Sounds like a review for the latest Robert Ludlum thriller.  But no, this is non-fiction!

Tibor Rosenbaum
It seems that the International Credit Bank (I.C.B.) in Geneva, created by Tibor Rosenbaum
“was singled out by Life magazine in 1967 as one of the Swiss banks that accepted funds that the Mafia had skimmed from casinos in the U.S. and the Bahamas, then recycled into Mob-controlled American businesses.  At the same time, Rosenbaum, who played a major role in rescuing many of his fellow Jews during the Nazi occupation of his native Hungary, developed close relations with Israeli leaders. I.C.B. financed oil deals and huge, hushed arms transactions for Israel. Rosenbaum was also highly respected by many Jews around the world, who often used his bank to deposit funds for investment in Israel; indeed, until February he was treasurer of the World Jewish Congress.” [23]
Could it be that those Catholic Mafiosi suspected someone of skimming their share of the profits and using them for Israeli defense? Could they have taken their revenge out on Rabbi Black perhaps?  Unfortunately for us, dead men don’t tell tales. [24]

It was only a few months after the dust had settled from the Italian-Israeli mafia gang war that Garment’s name surfaced in connection with the Sindona case.  In fact, he was actually working on the case with white-collar-crime specialist Robert Kasanof, of another New York law firm, only one month after Gerald Ford was defeated (December 1976), at the same time his own wife, Grace Garment, who had been missing for seven weeks, committed suicide in a Boston hotel room, though her body was not identified for almost a week after her death. [25]  Despite the obvious trauma Garment must have suffered, he continued to work on Sindona’s case.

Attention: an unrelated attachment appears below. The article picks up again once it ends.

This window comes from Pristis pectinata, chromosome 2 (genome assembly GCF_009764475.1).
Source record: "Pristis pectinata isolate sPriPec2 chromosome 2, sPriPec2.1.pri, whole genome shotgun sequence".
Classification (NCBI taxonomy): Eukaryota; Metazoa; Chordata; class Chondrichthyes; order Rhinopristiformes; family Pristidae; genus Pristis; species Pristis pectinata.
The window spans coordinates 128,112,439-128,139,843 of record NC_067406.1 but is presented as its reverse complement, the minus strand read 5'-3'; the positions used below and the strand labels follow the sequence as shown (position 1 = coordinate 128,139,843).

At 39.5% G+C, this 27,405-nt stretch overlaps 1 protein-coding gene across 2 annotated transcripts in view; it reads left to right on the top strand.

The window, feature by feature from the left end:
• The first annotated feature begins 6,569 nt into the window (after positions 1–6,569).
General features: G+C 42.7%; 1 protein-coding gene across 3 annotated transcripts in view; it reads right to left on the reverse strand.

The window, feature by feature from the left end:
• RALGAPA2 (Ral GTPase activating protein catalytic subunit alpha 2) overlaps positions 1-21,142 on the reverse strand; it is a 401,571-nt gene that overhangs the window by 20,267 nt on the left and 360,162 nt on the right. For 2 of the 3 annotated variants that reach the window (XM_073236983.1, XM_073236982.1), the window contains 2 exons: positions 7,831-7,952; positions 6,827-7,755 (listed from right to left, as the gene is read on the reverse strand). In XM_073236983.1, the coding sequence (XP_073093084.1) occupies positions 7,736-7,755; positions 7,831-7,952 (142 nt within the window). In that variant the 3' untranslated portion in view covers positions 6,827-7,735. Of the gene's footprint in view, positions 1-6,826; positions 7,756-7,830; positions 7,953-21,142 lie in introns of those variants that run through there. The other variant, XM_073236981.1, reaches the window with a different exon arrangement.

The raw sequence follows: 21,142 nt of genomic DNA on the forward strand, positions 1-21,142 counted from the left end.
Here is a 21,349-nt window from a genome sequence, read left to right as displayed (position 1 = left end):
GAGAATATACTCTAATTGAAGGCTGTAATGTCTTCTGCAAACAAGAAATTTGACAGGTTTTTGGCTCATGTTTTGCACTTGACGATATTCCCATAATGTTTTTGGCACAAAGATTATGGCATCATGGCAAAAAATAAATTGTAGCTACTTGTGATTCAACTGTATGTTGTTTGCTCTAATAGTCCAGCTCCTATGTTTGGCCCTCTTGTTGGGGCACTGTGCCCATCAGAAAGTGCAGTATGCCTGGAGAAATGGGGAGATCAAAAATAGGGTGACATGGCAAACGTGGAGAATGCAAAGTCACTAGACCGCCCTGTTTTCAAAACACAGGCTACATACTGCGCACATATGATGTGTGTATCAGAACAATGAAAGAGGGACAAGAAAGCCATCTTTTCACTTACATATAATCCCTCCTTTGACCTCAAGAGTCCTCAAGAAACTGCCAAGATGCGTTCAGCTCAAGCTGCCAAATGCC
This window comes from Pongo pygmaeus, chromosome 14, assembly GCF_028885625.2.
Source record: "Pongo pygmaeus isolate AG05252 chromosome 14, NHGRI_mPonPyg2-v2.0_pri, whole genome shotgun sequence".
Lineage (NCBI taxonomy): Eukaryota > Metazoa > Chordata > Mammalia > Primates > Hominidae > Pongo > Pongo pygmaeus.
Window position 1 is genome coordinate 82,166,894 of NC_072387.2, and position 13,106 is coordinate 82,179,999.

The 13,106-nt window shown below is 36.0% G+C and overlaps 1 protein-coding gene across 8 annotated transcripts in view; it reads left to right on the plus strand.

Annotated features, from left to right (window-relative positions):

More visible than Garment, however, was his associate John J. Kirby, Jr., who handled court appearances while Garment spent his time behind the scenes, lobbying with friend Daniel Patrick Moynihan to make sure that the U.S. Attorneys with whom they had been negotiating on an ad hoc basis would not be replaced once the Carter administration moved into office in 1977. [26]

Scooter Libby, listening to the wild tales Len Garment, his career mentor, may have  regaled him with, perhaps e thought he could never rise to such heights himself. 

But then, there was Marc Rich.



[1] All quotes from Wilson: Joseph Wilson, Politics of Truth: Inside the Lies That Led to War and Exposed My Wife's CIA Identity (New York: Carroll & Graf Publishers, 2004), 441-2  An excerpt from the book appears online at Southern Cross Review website.

[2]  The search for truth was the mission which motivated Socrates in the fourth century B.C., and it was his probing which was rewarded with the hemlock cocktail, specially prepared by the sophists of his day.  The decline of Athenian democracy was advanced by paid “intellectuals,” who acted as mouthpieces of hidden oligarchs who compensated them.  Today’s Neocon network is identical to the Athenian network of sophists who destroyed that republic.